What do two classrooms, 41 students spread out by 6 time zones have in common? We are finding out. Ms. Kim's class in Seoul, Korea and my class in Jeddah, Saudi Arabia are getting to know one another via Skype.
How did this arrangement start? Both of us teachers have blogs. We read and commented on one another's posts. Jee Young asked if I would be up for our classes connected. Of course I was.
So, we started a Google Doc and each added our students' questions. Even though my classroom has a good mix of diverse backgrounds it was interesting to see my students' cultural stereo types come out as they were coming up with questions for Ms. Kim's class. The first odd question caught me off guard, but then I realized I simply had to ask how they would ask a similar question and the students quickly realized strange their question sounded. Yes, there are differences and yes, it is OK to ask about them, but think it through first was the lesson that day.
We found a time that would work for both classes (the start of my day and the end of hers) and we were on our way. Our students have now talked twice and gotten the opportunity to ask and answer all of the questions. In our last conversation we found out they like K pop music, which we know nothing about. My students like Arab music, which they have never heard. Right now we are coming up with two videos to share in order to give the other class a taste of the music in our part of the world.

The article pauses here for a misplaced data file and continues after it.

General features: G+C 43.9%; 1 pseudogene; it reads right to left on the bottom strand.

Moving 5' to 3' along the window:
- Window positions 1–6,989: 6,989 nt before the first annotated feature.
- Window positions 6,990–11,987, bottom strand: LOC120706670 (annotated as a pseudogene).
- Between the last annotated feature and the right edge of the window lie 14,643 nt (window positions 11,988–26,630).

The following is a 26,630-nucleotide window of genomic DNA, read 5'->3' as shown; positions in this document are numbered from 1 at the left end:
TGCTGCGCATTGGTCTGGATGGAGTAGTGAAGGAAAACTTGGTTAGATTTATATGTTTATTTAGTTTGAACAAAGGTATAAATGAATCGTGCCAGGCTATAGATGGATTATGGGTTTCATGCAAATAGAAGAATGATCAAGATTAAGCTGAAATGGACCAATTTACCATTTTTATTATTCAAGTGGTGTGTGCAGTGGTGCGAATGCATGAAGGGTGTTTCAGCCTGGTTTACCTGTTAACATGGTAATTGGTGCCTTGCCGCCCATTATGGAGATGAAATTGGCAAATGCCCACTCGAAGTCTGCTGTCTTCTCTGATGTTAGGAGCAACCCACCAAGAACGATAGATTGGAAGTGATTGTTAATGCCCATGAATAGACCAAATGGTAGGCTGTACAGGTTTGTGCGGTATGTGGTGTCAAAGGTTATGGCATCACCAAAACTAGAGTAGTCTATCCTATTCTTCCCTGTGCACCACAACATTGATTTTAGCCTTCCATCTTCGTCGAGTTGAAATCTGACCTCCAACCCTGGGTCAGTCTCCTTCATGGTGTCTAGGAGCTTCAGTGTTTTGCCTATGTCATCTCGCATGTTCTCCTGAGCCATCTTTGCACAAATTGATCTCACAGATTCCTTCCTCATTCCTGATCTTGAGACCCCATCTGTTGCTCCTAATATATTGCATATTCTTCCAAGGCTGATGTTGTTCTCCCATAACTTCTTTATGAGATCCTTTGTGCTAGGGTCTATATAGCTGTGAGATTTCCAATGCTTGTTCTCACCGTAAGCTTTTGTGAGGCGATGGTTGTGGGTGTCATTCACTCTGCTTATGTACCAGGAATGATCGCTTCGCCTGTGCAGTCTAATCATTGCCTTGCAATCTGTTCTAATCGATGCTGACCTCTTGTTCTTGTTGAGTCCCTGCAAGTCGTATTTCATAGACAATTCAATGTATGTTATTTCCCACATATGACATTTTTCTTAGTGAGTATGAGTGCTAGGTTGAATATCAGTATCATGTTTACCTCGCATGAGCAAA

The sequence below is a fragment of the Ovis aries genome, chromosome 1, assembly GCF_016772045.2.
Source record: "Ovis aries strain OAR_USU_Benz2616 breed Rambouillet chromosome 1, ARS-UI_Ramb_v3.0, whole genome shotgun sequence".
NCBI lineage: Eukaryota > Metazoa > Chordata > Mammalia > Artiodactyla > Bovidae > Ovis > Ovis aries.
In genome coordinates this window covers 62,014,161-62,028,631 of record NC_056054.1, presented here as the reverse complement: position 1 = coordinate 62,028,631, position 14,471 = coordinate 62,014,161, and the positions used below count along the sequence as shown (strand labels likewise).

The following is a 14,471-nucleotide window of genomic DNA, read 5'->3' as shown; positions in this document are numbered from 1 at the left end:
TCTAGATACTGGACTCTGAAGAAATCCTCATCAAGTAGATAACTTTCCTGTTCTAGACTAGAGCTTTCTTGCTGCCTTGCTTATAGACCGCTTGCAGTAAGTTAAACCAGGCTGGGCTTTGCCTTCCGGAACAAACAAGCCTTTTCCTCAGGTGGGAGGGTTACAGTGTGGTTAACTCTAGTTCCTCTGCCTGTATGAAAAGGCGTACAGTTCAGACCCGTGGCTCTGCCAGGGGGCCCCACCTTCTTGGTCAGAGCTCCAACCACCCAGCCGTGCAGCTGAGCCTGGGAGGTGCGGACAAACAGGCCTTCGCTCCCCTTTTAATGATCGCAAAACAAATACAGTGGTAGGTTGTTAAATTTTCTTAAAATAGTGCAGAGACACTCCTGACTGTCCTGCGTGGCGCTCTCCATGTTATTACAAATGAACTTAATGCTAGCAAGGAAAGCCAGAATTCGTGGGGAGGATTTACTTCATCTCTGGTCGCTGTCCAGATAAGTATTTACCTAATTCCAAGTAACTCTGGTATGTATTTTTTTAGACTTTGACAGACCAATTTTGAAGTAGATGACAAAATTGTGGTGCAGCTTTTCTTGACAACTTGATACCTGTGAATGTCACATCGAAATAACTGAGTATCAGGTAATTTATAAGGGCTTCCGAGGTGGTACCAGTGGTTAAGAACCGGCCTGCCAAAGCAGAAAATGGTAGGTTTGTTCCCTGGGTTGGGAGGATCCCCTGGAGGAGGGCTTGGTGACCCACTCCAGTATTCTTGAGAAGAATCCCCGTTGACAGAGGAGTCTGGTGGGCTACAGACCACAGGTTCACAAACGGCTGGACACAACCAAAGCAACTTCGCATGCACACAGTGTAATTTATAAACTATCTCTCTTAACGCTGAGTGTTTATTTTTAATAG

Where will we go from here? Her students are doing an American Revolution unit ahead of us so we will look to them to help us with our background knowledge. My students are completing their NESA Virtual Science Fair and will be able to help Ms. Kim's students focus their work when they start their Science Fair.
Anything else? We are talking about a book club, perhaps something like "Reading Across the Miles" where students in each class can read the same book and share in a virtual forum. We'll see!
After reading about the 1,001 Tales Projects I am wondering if we should give some collaborative writing a go as well.
It is a small world we live in. I am thankful for opportunities to allow my students further connections with people whose lives might be different from their own.
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